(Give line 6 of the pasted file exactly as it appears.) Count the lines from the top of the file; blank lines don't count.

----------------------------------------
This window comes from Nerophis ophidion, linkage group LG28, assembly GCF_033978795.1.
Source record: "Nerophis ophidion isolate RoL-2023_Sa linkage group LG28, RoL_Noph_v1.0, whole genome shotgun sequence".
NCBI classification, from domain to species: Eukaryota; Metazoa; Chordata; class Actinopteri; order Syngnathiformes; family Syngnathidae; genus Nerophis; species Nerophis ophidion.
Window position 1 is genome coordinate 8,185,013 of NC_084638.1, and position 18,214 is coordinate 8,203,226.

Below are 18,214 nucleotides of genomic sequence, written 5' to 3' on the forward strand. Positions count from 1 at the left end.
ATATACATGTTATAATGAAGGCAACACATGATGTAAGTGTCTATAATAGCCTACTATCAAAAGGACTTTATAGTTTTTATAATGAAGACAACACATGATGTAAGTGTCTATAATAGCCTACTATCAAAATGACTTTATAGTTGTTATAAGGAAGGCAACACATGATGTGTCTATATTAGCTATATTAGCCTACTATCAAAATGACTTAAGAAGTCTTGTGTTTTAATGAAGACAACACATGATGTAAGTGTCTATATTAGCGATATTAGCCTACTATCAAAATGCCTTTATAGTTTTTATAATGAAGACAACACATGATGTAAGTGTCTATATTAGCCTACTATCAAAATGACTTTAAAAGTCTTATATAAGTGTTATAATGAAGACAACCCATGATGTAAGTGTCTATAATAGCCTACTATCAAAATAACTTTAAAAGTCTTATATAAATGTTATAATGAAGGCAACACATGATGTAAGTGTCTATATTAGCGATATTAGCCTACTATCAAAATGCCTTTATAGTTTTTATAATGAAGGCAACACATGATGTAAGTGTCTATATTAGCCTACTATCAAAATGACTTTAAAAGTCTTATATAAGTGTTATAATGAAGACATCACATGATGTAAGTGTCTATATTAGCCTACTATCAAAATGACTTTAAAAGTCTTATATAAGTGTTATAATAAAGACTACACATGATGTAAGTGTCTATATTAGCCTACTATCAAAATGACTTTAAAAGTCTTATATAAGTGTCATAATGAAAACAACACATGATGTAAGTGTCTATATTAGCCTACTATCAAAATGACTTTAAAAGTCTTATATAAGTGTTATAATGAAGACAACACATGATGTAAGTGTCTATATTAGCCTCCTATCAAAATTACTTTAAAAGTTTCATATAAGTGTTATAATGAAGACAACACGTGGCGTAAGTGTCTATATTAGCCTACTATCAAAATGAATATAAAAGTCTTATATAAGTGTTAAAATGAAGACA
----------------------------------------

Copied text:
ATATACATGTTATAATGAAGGCAACACATGATGTAAGTGTCTATAATAGCCTACTATCAAAAGGACTTTATAGTTTTTATAATGAAGACAACACATGATGTAAGTGTCTATAATAGCCTACTATCAAAATGACTTTATAGTTGTTATAAGGAAGGCAACACATGATGTGTCTATATTAGCTATATTAGCCTACTATCAAAATGACTTAAGAAGTCTTGTGTTTTAATGAAGACAACACATGATGTAAGTGTCTATATTAGCGATATTAGCCTACTATCAAAATGCCTTTATAGTTTTTATAATGAAGACAACACATGATGTAAGTGTCTATATTAGCCTACTATCAAAATGACTTTAAAAGTCTTATATAAGTGTTATAATGAAGACAACCCATGATGTAAGTGTCTATAATAGCCTACTATCAAAATAACTTTAAAAGTCTTATATAAATGTTATAATGAAGGCAACACATGATGTAAGTGTCTATATTAGCGATATTAGCCTACTATCAAAATGCCTTTATAGTTTTTATAATGAAGGCAACACATGATGTAAGTGTCTATATTAGCCTACTATCAAAATGACTTTAAAAGTCTTATATAAGTGTTATAATGAAGACATCACATGATGTAAGTGTCTATATTAGCCTACTATCAAAATGACTTTAAAAGTCTTATATAAGTGTTATAATAAAGACTACACATGATGTAAGTGTCTATATTAGCCTACTATCAAAATGACTTTAAAAGTCTTATATAAGTGTCATAATGAAAACAACACATGATGTAAGTGTCTATATTAGCCTACTATCAAAATGACTTTAAAAGTCTTATATAAGTGTTATAATGAAGACAACACATGATGTAAGTGTCTATATTAGCCTCCTATCAAAATTACTTTAAAAGTTTCATATAAGTGTTATAATGAAGACAACACGTGGCGTAAGTGTCTATATTAGCCTACTATCAAAATGAATATAAAAGTCTTATATAAGTGTTAAAATGAAGACA